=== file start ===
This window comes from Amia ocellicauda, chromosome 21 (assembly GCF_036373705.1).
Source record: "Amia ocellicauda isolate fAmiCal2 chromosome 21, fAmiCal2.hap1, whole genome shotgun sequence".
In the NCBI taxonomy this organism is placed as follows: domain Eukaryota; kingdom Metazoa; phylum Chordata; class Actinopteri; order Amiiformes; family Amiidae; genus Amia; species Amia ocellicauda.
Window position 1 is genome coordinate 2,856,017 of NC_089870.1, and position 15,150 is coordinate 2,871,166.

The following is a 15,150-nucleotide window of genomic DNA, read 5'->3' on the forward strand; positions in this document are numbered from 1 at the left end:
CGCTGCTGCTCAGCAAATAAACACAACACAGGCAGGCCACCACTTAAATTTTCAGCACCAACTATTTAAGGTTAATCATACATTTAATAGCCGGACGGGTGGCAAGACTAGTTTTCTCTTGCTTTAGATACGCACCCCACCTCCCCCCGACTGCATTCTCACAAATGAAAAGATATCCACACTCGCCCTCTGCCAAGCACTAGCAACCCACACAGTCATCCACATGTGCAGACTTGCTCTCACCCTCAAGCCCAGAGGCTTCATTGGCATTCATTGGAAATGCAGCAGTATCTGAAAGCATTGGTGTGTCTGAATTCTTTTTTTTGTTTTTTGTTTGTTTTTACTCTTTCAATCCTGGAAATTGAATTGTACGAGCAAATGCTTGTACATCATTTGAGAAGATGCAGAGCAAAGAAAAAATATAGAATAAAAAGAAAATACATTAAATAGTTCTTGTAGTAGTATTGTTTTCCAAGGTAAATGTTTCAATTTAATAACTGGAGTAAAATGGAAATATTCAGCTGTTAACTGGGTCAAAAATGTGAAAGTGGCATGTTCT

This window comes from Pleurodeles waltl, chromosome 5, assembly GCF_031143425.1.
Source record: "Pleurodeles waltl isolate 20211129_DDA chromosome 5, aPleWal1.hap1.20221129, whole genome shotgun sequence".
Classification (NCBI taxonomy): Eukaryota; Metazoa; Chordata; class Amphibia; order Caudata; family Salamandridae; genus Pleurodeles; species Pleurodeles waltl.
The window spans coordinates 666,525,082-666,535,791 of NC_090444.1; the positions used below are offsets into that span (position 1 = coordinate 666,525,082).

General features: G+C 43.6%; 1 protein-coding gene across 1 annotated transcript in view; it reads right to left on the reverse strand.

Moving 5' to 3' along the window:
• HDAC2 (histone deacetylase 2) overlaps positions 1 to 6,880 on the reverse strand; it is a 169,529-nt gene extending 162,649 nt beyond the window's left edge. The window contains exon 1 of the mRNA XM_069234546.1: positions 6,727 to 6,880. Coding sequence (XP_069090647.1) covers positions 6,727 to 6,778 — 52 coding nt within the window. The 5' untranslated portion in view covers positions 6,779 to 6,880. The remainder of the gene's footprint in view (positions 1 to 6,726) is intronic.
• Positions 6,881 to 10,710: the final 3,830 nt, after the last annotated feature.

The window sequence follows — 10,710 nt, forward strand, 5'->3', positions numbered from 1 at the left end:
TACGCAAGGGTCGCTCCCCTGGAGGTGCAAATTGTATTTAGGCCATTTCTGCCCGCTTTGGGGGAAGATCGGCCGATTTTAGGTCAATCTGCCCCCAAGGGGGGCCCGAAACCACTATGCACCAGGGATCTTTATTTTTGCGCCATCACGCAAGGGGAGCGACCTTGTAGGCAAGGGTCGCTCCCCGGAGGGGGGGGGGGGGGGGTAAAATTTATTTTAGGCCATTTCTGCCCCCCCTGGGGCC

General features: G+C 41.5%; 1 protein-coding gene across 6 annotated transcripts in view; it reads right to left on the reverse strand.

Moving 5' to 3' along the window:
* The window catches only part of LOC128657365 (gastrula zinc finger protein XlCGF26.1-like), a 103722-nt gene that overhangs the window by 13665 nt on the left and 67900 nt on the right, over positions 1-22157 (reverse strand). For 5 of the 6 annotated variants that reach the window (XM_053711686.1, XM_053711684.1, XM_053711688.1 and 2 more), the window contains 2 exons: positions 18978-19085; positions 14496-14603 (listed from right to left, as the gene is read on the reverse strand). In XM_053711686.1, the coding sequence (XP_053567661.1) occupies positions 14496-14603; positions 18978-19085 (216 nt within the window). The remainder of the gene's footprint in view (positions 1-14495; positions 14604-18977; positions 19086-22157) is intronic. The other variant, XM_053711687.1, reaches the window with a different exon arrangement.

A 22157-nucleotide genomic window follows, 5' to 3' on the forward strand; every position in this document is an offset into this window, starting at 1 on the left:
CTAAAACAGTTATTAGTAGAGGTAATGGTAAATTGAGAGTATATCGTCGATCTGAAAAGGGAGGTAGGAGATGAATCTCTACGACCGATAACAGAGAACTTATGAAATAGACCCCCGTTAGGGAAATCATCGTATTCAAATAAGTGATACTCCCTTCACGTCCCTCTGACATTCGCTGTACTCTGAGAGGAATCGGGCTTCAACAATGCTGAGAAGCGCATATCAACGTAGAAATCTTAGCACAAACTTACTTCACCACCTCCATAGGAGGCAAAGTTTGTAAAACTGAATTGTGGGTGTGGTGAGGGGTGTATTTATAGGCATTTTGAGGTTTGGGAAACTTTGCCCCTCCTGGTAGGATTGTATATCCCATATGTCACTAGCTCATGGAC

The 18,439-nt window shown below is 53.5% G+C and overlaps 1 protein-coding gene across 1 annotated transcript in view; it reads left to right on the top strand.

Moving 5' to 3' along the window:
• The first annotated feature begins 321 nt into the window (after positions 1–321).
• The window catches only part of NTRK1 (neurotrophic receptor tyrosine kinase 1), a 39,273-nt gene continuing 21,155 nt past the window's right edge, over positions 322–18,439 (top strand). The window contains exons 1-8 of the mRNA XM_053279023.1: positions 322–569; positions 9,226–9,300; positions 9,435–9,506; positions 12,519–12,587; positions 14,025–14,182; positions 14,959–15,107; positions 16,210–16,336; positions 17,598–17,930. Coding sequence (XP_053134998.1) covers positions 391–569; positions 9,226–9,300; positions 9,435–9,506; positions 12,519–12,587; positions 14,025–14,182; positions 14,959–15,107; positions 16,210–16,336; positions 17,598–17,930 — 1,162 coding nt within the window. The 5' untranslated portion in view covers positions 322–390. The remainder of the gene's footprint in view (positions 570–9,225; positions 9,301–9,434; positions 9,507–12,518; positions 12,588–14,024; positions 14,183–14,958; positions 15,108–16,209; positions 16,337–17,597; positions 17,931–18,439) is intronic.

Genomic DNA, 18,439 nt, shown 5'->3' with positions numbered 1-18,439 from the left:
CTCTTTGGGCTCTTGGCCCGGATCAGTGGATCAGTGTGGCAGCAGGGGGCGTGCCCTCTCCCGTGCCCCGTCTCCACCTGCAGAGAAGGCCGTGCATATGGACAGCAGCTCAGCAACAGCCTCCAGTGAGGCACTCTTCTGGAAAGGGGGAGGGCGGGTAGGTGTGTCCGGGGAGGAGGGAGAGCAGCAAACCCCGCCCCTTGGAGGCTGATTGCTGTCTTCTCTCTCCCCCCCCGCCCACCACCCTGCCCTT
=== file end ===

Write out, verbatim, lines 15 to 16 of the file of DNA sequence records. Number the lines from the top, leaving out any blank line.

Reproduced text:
The window sequence follows — 10,710 nt, forward strand, 5'->3', positions numbered from 1 at the left end:
TACGCAAGGGTCGCTCCCCTGGAGGTGCAAATTGTATTTAGGCCATTTCTGCCCGCTTTGGGGGAAGATCGGCCGATTTTAGGTCAATCTGCCCCCAAGGGGGGCCCGAAACCACTATGCACCAGGGATCTTTATTTTTGCGCCATCACGCAAGGGGAGCGACCTTGTAGGCAAGGGTCGCTCCCCGGAGGGGGGGGGGGGGGGGTAAAATTTATTTTAGGCCATTTCTGCCCCCCCTGGGGCC